Project description:We have infected the model legume Medicago truncatula with Meloidogyne hapla and harvested tissue over a time course. Transcriptome sequencing was performed on each sample using the Illumina RNA-Seq method. [Longitudinal Experiment] RNA was isolated from M. hapla eggs and pre-penetration juveniles (J2) and also from a time course of M. truncatula infected with M. hapla J2 at five time points: 1, 2, 4, 5, and 7 days after inoculation (DAI). Roots (local) and shoots (global) tissues from infected and uninfected plants were sampled. Each sample was loaded on five lanes for sequencing. Collectively, 22 samples were generated in total from - M. hapla egg and J2 (two samples), - infected M. truncatula root 1-2-4-5-7 DAI (five samples), - infected M. truncatula shoot 1-2-4-5-7 DAI (five samples), - uninfected M. truncatula root 1-2-4-5-7 DAI (five samples), - and uninfected M. truncatula shoot 1-2-4-5-7 DAI (five samples). Thus, 110 fastq files (= 22 samples x 5 lanes). [Diunrnal Experiment] M. truncatula roots inoculated with M. hapla was sampled at 6 time-points: 22:30, 2:00, 5:00, 6:30, 14:00, and 21:00. Lighting was turned off at 22:00 and turned on at 06:00. Four biological replicates were taken for each time point, providing 24 samples in total. Thus, 24 fastq files (= 6 time points x 4 replicates).
Project description:To assess expression of mtDNA genes in the canine transmissible venereal tumour (CTVT), biopsy tissue samples from 33 CTVT cases were subjected to total RNA extraction, and stranded RNA sequencing libraries generated with the Ribo-Zero ribosomal RNA removal kit (insert size 100–300 bp) were sequenced using 75-bp paired-end sequencing reads on an Illumina HiSeq4000 instrument. Gene transcript abundance was quantified using the Salmon software (v0.8.2).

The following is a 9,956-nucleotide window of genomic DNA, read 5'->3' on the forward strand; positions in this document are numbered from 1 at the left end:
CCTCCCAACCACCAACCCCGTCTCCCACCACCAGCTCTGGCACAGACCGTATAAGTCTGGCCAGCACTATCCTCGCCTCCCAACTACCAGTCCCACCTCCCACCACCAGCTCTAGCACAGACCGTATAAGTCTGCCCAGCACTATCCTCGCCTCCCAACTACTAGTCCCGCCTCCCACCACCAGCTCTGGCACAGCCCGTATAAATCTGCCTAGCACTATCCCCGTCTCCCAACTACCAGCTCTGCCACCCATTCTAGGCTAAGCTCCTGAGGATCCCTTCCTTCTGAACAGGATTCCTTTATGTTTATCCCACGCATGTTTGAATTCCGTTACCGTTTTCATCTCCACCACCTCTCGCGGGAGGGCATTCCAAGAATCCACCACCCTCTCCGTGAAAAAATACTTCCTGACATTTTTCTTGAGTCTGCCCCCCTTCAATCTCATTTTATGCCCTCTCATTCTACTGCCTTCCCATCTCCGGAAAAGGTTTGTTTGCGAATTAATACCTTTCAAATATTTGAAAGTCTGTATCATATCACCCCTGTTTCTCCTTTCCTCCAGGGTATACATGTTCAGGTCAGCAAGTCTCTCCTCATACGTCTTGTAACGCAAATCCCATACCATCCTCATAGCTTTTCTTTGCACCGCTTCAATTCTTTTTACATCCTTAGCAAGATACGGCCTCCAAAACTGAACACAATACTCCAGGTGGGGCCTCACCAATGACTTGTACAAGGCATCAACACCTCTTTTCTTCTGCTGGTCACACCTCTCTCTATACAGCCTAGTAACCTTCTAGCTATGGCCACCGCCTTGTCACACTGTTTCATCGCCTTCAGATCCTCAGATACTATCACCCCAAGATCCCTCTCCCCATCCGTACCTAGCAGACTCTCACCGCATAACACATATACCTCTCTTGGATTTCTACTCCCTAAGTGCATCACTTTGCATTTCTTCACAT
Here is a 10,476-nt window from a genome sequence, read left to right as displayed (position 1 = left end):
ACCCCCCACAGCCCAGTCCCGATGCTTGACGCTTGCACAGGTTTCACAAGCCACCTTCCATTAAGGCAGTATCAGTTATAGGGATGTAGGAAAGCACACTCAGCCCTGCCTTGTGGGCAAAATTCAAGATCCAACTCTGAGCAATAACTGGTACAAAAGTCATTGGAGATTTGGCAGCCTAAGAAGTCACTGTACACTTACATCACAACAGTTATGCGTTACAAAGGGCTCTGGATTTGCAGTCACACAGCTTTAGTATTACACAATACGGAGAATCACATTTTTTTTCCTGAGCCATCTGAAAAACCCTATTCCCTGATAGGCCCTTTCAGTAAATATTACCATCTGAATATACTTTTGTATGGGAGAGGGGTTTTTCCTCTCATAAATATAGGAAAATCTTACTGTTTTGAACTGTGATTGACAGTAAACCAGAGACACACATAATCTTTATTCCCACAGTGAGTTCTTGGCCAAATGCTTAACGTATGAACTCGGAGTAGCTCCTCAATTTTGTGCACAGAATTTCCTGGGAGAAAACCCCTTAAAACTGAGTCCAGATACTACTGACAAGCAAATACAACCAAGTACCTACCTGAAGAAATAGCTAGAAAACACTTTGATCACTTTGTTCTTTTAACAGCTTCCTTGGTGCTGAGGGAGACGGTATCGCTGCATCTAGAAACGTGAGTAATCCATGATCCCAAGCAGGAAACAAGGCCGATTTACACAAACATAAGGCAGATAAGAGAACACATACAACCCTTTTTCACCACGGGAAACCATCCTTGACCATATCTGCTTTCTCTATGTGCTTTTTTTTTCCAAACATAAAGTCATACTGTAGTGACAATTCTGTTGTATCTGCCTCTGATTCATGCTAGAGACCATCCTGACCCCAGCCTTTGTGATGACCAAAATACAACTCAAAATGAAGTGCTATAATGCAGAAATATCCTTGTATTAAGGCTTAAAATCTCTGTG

Project description:The aim of the present study was to identify a pediatric inflamatory bowel disease (pIBD) characteristic microRNA profile serving as potential Crohns disease and ulcerative colitis specific diagnostic pattern and to further analyze the related target genes. Illumina small RNA sequencing was performed on inflamed and intact colonic biopsies of Crohn's disease and control patients. Selected miRs were further investigated by real-time reverse transcription (RT)-PCR. To analyze network connection of differentially expressed miRs and their target genes the MiRTarBase database and previous transcriptome sequencing data were used. We demonstrated a characteristic colonic miR pattern in pIBD that could facilitate deeper understanding of the pathomechanism of IBD and may serve as a diagnostic tool in the future.